All that Ireland needs is a great song (of any genre), and an atmosphere positive enough to attract a pool of artists. In doing so, perhaps the focus should be placed less on selecting a song “for Eurovision,” and more about platforming and promoting exciting Irish talent. RTÉ does successfully highlight artists elsewhere — for example on the radio station RTÉ 2FM’s ‘2FM Rising’ series — and this spirit, if it took complete precedence over the ‘Eurovision’ of it all, could have a very positive impact. This approach worked wonders for Sam Ryder’s ‘Spaceman,’ which was played extensively on UK radio prior to being announced as the UK Eurovision entry, a move which likely helped to remove any Eurovision stigma.

The UK’s Sam Ryder has proved that with the right approach and attitude, a country can go from dire straits to soaring success. Image: EBU/Andres Putting

Much like Germany’s national final this year, Ireland’s Late Late Eurosong special was also much-criticized for playing “safe” with the choices of songs selected. While emotional ballads and radio pop songs absolutely have a place in the consideration, perhaps next year we should also encourage the selection to include some more experimental options. After all, Serbia’s In Corpore Sano certainly would not have seemed to be a radio-friendly hit, and yet it reached 5th in Turin.

Rock, hip-hop, folk, something in the Irish language: there are countless options, and a wider variety of choices can only be good for everyone, while also providing a more inclusive picture of what an Irish Eurovision entry could be.

It may also help if RTÉ begins more actively seeking out and inviting talent to participate, in addition to their open call for song submissions. This tactic also worked excellently for the UK this year, as TAP Music approached Sam Ryder.

The importance of promotion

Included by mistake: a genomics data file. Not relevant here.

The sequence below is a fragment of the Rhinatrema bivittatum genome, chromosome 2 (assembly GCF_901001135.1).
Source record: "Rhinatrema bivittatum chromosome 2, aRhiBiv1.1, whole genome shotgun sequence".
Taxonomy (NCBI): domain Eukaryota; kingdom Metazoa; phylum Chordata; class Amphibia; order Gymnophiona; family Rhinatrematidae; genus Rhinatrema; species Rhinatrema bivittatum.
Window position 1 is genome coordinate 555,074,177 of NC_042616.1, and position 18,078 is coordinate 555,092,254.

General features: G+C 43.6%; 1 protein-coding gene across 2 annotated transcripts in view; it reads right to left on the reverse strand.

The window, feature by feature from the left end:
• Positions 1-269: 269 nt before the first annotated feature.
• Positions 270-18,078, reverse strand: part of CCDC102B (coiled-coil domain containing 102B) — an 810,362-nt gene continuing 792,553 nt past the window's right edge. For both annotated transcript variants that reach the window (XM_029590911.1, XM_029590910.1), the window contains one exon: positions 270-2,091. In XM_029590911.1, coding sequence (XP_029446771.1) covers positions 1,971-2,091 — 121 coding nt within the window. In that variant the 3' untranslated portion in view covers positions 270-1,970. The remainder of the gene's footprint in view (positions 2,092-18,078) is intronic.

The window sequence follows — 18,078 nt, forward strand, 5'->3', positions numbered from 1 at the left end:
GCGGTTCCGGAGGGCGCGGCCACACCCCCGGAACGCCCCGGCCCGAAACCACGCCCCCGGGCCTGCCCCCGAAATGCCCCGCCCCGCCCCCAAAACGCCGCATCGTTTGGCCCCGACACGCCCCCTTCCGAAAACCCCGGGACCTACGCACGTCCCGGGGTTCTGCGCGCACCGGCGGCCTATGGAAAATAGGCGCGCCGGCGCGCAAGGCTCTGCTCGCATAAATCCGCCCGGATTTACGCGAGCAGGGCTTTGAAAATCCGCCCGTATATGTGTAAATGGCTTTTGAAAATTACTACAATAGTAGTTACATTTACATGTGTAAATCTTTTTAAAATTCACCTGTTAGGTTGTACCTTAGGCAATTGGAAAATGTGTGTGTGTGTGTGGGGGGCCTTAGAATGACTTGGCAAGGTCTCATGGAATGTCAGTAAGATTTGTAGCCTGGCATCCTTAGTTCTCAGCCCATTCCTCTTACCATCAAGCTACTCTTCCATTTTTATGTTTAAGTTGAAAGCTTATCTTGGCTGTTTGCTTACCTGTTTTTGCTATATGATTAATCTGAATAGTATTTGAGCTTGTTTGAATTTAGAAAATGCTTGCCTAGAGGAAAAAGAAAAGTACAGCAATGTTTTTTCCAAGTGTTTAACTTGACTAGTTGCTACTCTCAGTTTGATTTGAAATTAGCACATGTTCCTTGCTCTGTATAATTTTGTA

In her interview, Brooke criticizes the lack of large radio campaign to support Irish artists on their Eurovision journey:

“Someone pulled up a report to me when I was away of how much radio play I got and it wasn’t a lot. I heard the UK entry on radio about 100 times more than I heard my entry on the radio. I’m not trying to diss the radio. It is amazing when I do hear it on the radio but for the campaign, if Ireland wants to take this seriously, there has to be an effort on the radio side because familiarity is key. I mean, why would you back something you’re not familiar with?”

On this point, I also agree thoroughly with Brooke. In the future, if Ireland intends to seriously compete in Eurovision, a stronger promotional campaign is required on radio stations and elsewhere. Better promotion is the pathway to better momentum — again, this probably helped Sam Ryder, who appeared on television throughout Europe in an excellent campaign. Momentum is crucial to building genuine hype around an entry: indeed, if we look at the track records of countries like Italy or the Netherlands, it can be seen that the path to victory often takes place over many years of creating a consistent reputation. 

The Late Late Show was used this year as the host for Ireland’s national final. Image: RTÉ

In my view, promotional momentum would be vastly improved with a few key changes. An active online presence would be excellent, perhaps in place of using the Ryan Tubridy Show to reveal entries. Songs should also be available easily on major platforms like Spotify as soon as their reveal.

Most importantly, I personally believe that the use of the Late Late studio hampers the all-important first impression of an act, due to its limits. Throughout the season, I noticed fans doubting Brooke’s vocal abilities due to basing their view of her performance on the acoustics of the Late Late set. I believe that the level of engagement with an Irish entry could significantly improve if a national final was held elsewhere, with higher production value.

This is all possible. Ireland’s fortunes at the contest can be bettered — but only with significant changes in approach and attitude. As an Irish Eurovision fan who was born too late to witness the 90’s era, I hope that one year (hopefully next!), that the tides will turn around. For more on the topic of how Ireland can improve, check out Connor’s previous article on the subject!

Do #YOU agree with Brooke’s comments on Ireland at Eurovision? What do you think Ireland could do to improve their chances next year? Let us know down in the comments below, our forum, discord, or on our social media, @ESCUnited!

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  1. […] is hoped that Ireland’s recent dire fortunes can turn around — check out our previous article citing Brooke’s opinions on how Ireland can improve at the […]